In one of al-Bukhari’s versions, Anas tells us: “When the people were gone, the Prophet returned to the room [of the bride], entered, and let down a curtain.” And he adds an important detail:
“And I was still with him in the room when he began to recite: ‘0 ye who believe! Enter not the dwellings of the Prophet for a meal without waiting for the proper time, unless permission be granted you. ”’ In this description by al-Bukhari, as’ in the one by al-Tabari, the hijab is a division of the space into two areas, isolating each of the two men present, the Prophet on the one hand, and Anas, the witness who describes the event, on the other. This dimension of the hijab as a delimitation of areas is strongly affirmed in some versions, where it is said that “the Prophet banged a sitr down between himself alnd Anas, and the hijab descended, “the sitr (curtain) referring to a physical curtain, and the hijab to the Koranic verse.

(Read: The Veil And The Male Elite: A Feminist Interpretation Of Women’s Rights In Islam, Basic Books, Fatema Mernissi) Link:


Katherine Bullock

Biography and Bibliography: Katharine Bullock lives in California. Her celebrated and widely translated book Rethinking Muslim Women and the Veil: Challenging Historical & Modern Stereotypes is a critique on the western perception of veil as a symbol of segregation. In the course of submitting her Phd thesis whose extended form is the book, she accepted Islam. The fourth chapter of the book deals with the historical criticism of Fathima Mernissi discussed above. Her another title Muslim Women Activists in North America puts together Muslim women activists after the tragic events of 9/11 in an attempt to showcase the creative role of Islam in the contemporary world.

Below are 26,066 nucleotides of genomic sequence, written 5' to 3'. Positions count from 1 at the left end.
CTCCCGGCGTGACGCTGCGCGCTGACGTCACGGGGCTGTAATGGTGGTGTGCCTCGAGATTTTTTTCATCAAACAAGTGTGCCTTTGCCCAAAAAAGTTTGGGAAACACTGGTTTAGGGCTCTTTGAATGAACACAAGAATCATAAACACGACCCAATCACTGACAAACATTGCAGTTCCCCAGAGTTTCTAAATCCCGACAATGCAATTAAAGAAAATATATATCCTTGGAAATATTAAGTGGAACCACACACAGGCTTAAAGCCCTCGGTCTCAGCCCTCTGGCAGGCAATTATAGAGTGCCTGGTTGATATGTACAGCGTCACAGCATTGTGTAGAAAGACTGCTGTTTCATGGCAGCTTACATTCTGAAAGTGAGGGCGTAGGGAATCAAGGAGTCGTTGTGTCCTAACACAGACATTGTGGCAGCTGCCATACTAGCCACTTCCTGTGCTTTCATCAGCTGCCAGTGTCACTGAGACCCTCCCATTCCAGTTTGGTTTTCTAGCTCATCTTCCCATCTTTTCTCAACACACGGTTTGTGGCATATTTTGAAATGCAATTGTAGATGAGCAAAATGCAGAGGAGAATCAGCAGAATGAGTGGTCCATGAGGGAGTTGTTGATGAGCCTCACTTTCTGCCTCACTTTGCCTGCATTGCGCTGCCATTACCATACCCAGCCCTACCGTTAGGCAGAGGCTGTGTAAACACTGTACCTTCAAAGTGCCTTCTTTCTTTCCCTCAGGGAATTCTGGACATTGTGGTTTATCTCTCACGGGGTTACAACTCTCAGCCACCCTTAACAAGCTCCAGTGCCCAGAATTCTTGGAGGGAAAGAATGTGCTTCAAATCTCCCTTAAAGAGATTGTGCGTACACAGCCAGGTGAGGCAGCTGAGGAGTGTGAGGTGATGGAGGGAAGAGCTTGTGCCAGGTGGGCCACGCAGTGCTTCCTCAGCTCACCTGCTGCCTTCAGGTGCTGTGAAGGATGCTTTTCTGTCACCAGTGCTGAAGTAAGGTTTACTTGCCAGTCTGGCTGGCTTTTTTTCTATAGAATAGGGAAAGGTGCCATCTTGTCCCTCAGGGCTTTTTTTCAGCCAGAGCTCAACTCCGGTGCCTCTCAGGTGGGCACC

Citation: “In Rethinking Muslim Women and the Veil, she explores how veil as image underwent transition in her thinking of Muslim women:
The perception that the veil is a symbol of Islam’s oppression of women has different adherents who embody different assumptions and different levels of sophistication. On the one hand there is the mainstream, pop culture view: Muslim women are completely and utterly subjugated by men, and the veil is a symbol of that. This version is the most simplistic and unsophisticated view of the veil. It is underpinned by an unconscious adherence to liberalism and modernization theory, compounded by an ignorance of any actual details about Muslim women’s lives. The pop culture view is found in the mainstream media and mass market ‘women and Islam’ books.